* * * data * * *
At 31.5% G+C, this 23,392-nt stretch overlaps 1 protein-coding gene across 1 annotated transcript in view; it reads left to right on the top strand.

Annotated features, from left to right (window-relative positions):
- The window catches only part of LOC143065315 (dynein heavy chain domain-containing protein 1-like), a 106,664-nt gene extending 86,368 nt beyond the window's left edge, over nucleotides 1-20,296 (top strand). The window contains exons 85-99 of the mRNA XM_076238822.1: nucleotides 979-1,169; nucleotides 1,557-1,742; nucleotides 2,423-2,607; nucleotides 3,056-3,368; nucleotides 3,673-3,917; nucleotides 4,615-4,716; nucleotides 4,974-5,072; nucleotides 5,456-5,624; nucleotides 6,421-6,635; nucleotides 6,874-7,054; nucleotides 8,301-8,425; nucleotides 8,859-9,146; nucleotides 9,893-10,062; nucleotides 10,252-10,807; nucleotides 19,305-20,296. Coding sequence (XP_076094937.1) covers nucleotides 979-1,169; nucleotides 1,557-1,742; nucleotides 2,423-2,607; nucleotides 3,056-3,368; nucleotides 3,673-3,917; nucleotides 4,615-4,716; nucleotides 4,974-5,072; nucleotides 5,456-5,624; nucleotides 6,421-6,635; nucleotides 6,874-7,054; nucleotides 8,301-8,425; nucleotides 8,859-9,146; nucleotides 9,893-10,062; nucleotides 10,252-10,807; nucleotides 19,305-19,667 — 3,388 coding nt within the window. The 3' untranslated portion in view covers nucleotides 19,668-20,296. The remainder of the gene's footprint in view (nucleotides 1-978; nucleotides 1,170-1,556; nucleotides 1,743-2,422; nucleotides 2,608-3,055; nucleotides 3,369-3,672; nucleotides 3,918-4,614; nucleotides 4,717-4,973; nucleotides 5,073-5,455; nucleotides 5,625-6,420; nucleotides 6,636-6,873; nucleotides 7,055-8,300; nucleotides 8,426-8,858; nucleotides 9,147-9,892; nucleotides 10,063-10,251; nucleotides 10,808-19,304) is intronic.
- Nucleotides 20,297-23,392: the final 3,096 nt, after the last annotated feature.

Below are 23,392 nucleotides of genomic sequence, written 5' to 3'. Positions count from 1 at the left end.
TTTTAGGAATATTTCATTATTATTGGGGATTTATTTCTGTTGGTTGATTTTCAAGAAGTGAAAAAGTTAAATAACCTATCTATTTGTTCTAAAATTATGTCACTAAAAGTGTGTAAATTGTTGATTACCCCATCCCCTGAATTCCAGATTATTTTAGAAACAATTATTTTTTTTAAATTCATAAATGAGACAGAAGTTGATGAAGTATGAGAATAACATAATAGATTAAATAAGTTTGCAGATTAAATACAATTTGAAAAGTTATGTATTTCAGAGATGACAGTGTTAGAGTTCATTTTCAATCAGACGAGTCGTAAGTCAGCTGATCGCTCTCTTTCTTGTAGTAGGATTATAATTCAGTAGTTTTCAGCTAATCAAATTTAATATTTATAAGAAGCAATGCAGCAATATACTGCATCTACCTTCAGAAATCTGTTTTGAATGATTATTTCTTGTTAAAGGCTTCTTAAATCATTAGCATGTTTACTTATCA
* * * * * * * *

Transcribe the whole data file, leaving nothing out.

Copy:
At 31.5% G+C, this 23,392-nt stretch overlaps 1 protein-coding gene across 1 annotated transcript in view; it reads left to right on the top strand.

Annotated features, from left to right (window-relative positions):
- The window catches only part of LOC143065315 (dynein heavy chain domain-containing protein 1-like), a 106,664-nt gene extending 86,368 nt beyond the window's left edge, over nucleotides 1-20,296 (top strand). The window contains exons 85-99 of the mRNA XM_076238822.1: nucleotides 979-1,169; nucleotides 1,557-1,742; nucleotides 2,423-2,607; nucleotides 3,056-3,368; nucleotides 3,673-3,917; nucleotides 4,615-4,716; nucleotides 4,974-5,072; nucleotides 5,456-5,624; nucleotides 6,421-6,635; nucleotides 6,874-7,054; nucleotides 8,301-8,425; nucleotides 8,859-9,146; nucleotides 9,893-10,062; nucleotides 10,252-10,807; nucleotides 19,305-20,296. Coding sequence (XP_076094937.1) covers nucleotides 979-1,169; nucleotides 1,557-1,742; nucleotides 2,423-2,607; nucleotides 3,056-3,368; nucleotides 3,673-3,917; nucleotides 4,615-4,716; nucleotides 4,974-5,072; nucleotides 5,456-5,624; nucleotides 6,421-6,635; nucleotides 6,874-7,054; nucleotides 8,301-8,425; nucleotides 8,859-9,146; nucleotides 9,893-10,062; nucleotides 10,252-10,807; nucleotides 19,305-19,667 — 3,388 coding nt within the window. The 3' untranslated portion in view covers nucleotides 19,668-20,296. The remainder of the gene's footprint in view (nucleotides 1-978; nucleotides 1,170-1,556; nucleotides 1,743-2,422; nucleotides 2,608-3,055; nucleotides 3,369-3,672; nucleotides 3,918-4,614; nucleotides 4,717-4,973; nucleotides 5,073-5,455; nucleotides 5,625-6,420; nucleotides 6,636-6,873; nucleotides 7,055-8,300; nucleotides 8,426-8,858; nucleotides 9,147-9,892; nucleotides 10,063-10,251; nucleotides 10,808-19,304) is intronic.
- Nucleotides 20,297-23,392: the final 3,096 nt, after the last annotated feature.

Below are 23,392 nucleotides of genomic sequence, written 5' to 3'. Positions count from 1 at the left end.
TTTTAGGAATATTTCATTATTATTGGGGATTTATTTCTGTTGGTTGATTTTCAAGAAGTGAAAAAGTTAAATAACCTATCTATTTGTTCTAAAATTATGTCACTAAAAGTGTGTAAATTGTTGATTACCCCATCCCCTGAATTCCAGATTATTTTAGAAACAATTATTTTTTTTAAATTCATAAATGAGACAGAAGTTGATGAAGTATGAGAATAACATAATAGATTAAATAAGTTTGCAGATTAAATACAATTTGAAAAGTTATGTATTTCAGAGATGACAGTGTTAGAGTTCATTTTCAATCAGACGAGTCGTAAGTCAGCTGATCGCTCTCTTTCTTGTAGTAGGATTATAATTCAGTAGTTTTCAGCTAATCAAATTTAATATTTATAAGAAGCAATGCAGCAATATACTGCATCTACCTTCAGAAATCTGTTTTGAATGATTATTTCTTGTTAAAGGCTTCTTAAATCATTAGCATGTTTACTTATCA